Select Subject uses AI to automatically determine and select the main object in an image. When either of these is active, a Select Subject button appears in the options bar across the top of the program windows. In testing, pressing this did a remarkable job of selecting people when the background was relatively uniform. More complex backgrounds left some incorrectly selected areas.
In my testing, the tool worked impressively, but we haven’t yet reached the holy grail of one-and-done hair selection. There was still plenty or hair that remained unselected in my test shot, and they were hairs on a plain background, clear to the human eye. I took screenshots of the tool’s handiwork, showing the original, the dotted-line selection, and the black-and-white mask view, which shows just the selected matter as white. I had a similar not-quite-perfect result with a low-resolution and high-resolution shot:
Among Adobe Photoshop 2020 v188.8.131.52 Portable Crack most exciting recent features are neural filters, which let you automatically change a portrait subject’s mood, age, and gaze. Neural here is short for neural network, a subset of AI machine learning. The tools take advantage of Generative adversarial networks (GANs), which in essence, use a technique of trying to trick the AI algorithm with incorrect (or adversarial) data. Most of the new Adobe effects require a download, and they’re not small. The Landscape Mixer was over 380MB. Others, like Smart Portrait, do their processing in Adobe’s cloud, and the program is good about telling you where processing happens while using the filters.
The most interesting of such filters are in the Beta section: Smart Portrait, Harmonization, Landscape Mixer, Depth Blur, Color Transfer, and Makeup Transfer. Of the 11 tools at the time of writing only Skin Smoothing, Super Zoom, JPEG Artifacts Removal, Colorize, and Style Transfer are not considered betas.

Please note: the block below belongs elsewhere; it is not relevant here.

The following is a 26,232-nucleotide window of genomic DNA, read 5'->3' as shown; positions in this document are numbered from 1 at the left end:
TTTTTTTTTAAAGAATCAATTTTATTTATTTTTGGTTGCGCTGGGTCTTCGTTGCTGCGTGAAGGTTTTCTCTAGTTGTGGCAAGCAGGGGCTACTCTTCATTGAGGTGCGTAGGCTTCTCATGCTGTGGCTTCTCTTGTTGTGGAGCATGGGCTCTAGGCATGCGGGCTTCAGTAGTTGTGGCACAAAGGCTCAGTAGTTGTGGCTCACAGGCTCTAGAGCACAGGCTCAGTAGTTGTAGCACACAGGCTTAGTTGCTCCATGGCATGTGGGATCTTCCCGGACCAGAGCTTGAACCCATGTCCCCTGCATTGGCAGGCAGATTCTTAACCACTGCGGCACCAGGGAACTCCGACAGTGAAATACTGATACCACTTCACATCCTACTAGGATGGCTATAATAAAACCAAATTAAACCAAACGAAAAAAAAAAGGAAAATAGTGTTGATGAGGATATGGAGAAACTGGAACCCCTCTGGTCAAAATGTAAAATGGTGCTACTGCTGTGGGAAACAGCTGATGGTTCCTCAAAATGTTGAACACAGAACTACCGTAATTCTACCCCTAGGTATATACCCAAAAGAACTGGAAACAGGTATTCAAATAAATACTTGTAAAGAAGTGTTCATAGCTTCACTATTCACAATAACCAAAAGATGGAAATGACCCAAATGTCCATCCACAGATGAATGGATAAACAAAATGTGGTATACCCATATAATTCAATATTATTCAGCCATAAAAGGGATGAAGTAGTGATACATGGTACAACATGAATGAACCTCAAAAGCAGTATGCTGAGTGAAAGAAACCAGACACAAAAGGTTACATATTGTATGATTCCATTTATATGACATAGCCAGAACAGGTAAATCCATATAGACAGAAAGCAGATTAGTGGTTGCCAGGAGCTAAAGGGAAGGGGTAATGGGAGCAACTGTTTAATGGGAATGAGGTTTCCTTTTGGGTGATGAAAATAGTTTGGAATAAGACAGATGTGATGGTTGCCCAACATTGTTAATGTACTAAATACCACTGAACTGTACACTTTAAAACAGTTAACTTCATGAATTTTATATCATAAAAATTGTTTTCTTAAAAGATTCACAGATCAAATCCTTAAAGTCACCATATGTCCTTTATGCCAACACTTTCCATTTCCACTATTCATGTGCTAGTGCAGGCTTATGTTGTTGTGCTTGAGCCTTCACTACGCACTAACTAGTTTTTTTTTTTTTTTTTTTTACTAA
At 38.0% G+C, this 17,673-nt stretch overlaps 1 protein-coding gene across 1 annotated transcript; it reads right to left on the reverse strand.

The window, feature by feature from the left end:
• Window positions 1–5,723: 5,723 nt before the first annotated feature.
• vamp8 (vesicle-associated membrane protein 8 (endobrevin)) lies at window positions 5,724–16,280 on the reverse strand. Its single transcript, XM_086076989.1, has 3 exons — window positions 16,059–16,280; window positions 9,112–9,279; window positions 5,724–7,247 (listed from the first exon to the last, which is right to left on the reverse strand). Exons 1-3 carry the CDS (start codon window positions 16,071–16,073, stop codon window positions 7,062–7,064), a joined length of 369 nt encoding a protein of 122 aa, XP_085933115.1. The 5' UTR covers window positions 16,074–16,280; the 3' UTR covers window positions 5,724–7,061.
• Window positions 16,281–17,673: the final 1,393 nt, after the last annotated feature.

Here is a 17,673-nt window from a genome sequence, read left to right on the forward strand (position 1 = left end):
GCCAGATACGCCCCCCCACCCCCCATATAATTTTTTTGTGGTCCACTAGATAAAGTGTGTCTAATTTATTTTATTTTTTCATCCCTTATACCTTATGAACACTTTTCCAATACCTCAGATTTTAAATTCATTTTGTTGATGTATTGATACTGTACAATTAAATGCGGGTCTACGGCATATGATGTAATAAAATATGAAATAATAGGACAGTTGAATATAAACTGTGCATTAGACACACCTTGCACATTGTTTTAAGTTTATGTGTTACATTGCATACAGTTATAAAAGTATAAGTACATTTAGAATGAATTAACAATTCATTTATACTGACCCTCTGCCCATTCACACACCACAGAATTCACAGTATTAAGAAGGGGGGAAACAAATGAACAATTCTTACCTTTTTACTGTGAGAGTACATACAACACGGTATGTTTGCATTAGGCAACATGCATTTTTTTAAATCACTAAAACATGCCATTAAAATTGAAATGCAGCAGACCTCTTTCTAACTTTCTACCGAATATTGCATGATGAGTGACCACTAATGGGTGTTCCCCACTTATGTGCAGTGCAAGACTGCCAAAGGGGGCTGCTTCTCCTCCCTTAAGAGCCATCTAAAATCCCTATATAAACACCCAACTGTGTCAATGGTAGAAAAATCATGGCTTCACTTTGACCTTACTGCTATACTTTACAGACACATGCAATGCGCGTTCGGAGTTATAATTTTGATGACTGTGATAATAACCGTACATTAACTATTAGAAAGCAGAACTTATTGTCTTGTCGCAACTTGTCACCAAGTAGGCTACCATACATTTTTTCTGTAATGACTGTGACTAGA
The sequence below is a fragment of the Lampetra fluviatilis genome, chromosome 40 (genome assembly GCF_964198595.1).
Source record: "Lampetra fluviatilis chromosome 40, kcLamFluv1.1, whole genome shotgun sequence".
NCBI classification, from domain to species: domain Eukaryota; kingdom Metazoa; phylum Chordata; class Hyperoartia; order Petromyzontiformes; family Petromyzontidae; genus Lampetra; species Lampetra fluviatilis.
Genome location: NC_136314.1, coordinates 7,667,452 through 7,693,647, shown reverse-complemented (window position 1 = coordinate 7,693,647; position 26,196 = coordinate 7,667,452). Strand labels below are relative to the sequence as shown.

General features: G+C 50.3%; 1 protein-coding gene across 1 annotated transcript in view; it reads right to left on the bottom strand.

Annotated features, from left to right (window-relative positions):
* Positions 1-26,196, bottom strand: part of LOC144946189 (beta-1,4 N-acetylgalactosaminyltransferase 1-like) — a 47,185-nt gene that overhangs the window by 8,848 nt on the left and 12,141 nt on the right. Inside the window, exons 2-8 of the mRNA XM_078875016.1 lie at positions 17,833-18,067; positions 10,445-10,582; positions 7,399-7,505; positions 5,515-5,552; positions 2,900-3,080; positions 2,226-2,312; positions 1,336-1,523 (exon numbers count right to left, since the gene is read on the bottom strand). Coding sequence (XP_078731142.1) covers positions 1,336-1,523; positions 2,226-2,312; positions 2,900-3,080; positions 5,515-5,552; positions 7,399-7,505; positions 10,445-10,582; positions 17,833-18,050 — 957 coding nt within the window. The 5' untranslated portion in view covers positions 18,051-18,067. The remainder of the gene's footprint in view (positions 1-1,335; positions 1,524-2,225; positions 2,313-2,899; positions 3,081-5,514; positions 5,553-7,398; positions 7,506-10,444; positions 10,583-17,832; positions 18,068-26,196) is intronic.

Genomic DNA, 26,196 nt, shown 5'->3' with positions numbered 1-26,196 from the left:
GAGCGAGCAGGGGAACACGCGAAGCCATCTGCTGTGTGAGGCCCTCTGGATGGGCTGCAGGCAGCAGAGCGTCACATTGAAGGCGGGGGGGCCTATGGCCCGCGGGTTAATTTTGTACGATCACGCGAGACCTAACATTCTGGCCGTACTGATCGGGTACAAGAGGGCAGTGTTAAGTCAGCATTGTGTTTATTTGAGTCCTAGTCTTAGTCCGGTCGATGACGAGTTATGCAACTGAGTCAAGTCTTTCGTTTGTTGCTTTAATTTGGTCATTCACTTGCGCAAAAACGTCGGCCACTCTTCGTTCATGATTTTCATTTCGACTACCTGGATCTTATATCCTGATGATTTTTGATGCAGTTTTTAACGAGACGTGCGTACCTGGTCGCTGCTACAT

A Wait List tab shows tools not yet available: Portrait Generator, Water Long Exposure, Shadow Regenerator, Latent Visions, and Noise Reduction. That last has me excited that Adobe will finally offer automatic noise reduction like that found in DxO PhotoLab. Seemingly no longer under consideration are the intriguing Photo Restoration, Dust and Scratches, and Face-to-Caricature options, since they don’t appear anywhere in the Neural Filters panel anymore.
With Harmonization, masked objects can be rendered in the colors and tones of other layers. It’s best for similar objects. I tried it with a portrait and a nature background, so it gave the portrait the colors of a deer and grass, which is probably not what you want.
Another new filter, Color Transfer (not to be confused with Style Transfer), lets you apply the colors and tones of one image to another. This
The new beta Landscape Mixer filters let you change a scene’s season, from, say, summer to fall, or to make a midday scene look like it was shot at sunset. In testing, the Landscape Mixer did indeed give the foliage fall colors, but it removed an egret that was in the original photo, so you’re best using it on pure landscapes.
The Super Zoom effect didn’t do much aside from applying a blurry noise reduction, but I suppose it could improve large printouts.
The face tools in Smart Portrait are more fun than practical, though they may be useful to portrait photographers if used judiciously. When I ramped up the Happiness slider on most pictures, the result was more like a forced smile than a natural one, though it can be effective if you don’t turn it all the way up. There are also sliders for Anger, and Surprise, which were surprisingly effective. The algorithm also failed to de-age the neck on some subjects. An interesting option is Retain Unique Details; if you uncheck this, your subject approaches a Barbie-doll appearance. One slider, Placement, can nudge the face selection box right or left, though it didn’t do much in my test shots. The Light Direction slider, when used judiciously, can work to good effect. The Gaze slider moves the eyes subtly, but the head direction tool wasn’t convincing in my test photos.
The Colorize tool, though impressive, failed to bring alive the hands as well as the head in an old photograph. Still, it’s clearly labeled as beta, so you can’t take points off for that. I had better luck with Photoshop Elements’ Colorize tool. On a few test photos of streets and beaches, it did nothing, but it convincingly colorized a snowy reindeer scene. The neural tools do have a Before-and-After button, but I wish it had a side-by-side view.
The final neural filter I’ll discuss is something that’s been in other photo software for a few years, notably in Cyberlink PhotoDirector. It’s the Style Transfer effect, which makes your photo look like the work of an artist such as Picasso or van Gogh. It’s a 176MB download at the time of testing. There’s a good selection of looks, with over 30 to choose from already. You can not only choose the strength of the effect, but also preserve color, focus on the subject, change brush size, and blur the background. It’s a good implementation of the effect type.